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Technological Literacy Across the Social Sciences - SSCI101

Finding missing information

Research is a process of inquiry and your investigation into a complex issue, compiling information from a wide variety of sources to develop your own answer to the question or solution to a problem.

You started with a general idea for a topic and are ready to narrow it down to a more focused research question. Throughout the research process, but especially now that you have decided what your focused research topic is, you can identify gaps in your own knowledge of the topic and in the research you've found.

If you're not sure what you are missing, here are some questions you can ask yourself to focus your topic: 

  • Who is impacted by your topic? Consider gender, age, profession, etc.
  • What time period (when) are you interested in? The present, the past, during an event, etc.
  • What location (where) are you interested in? This could be a specific place like RVCC, New York, or Brazil, or a general one like colleges or urban areas.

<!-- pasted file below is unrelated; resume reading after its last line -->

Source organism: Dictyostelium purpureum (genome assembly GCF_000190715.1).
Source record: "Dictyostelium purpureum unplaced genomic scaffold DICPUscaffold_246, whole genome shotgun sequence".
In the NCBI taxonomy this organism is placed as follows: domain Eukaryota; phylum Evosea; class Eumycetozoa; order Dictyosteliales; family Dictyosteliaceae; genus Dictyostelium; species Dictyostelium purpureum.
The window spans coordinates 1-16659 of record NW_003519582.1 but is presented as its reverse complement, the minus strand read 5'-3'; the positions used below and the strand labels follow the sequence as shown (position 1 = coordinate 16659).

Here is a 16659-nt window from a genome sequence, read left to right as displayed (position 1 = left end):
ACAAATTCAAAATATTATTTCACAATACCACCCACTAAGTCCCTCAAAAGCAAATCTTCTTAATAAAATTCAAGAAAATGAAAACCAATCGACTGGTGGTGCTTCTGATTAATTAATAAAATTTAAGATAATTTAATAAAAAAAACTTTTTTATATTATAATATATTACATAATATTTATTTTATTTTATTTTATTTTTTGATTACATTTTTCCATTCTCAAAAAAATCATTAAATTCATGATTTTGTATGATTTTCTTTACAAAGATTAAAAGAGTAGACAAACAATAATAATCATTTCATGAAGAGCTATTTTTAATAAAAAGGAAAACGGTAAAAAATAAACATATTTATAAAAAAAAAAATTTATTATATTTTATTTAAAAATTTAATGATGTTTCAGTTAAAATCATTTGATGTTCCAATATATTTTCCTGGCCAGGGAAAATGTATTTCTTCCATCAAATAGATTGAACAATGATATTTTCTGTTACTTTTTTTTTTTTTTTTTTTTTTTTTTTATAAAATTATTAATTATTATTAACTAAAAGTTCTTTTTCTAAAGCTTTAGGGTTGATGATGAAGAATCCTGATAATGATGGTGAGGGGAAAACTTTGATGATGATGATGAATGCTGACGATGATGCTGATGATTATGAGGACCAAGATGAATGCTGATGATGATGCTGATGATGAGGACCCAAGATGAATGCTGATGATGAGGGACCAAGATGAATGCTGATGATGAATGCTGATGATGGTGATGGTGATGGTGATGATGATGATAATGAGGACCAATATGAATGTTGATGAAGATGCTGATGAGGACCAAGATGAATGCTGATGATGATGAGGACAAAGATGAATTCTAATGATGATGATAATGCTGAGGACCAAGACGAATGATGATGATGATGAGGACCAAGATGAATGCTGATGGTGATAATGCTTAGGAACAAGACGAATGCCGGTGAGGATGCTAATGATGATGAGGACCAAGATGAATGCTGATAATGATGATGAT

• What aspects of your topic are you researching? Causes, effects, solutions, etc.

You could think of these as variables in your research - some may be independent varaiables chosen in advance (like location or population) while others are dependent variables--results or consequences of that selection (for example, the impact of an issue may be different in the suburbs than in the city, and may impact men differently than women).

Once you have identified what you are missing, continue to research those specific information needs, finding new sources and ideas that help you understand your topic and answer your research question. 

As we just discussed, scholarly articles have a narrow focus and can provide you with very specific information. How could you use a scholarly article?


Databases for narrowing your topic

Exploring a general topic so you know more about it will help you narrow your research question. These databases allow you to browse topics or issues and find a focus to your research.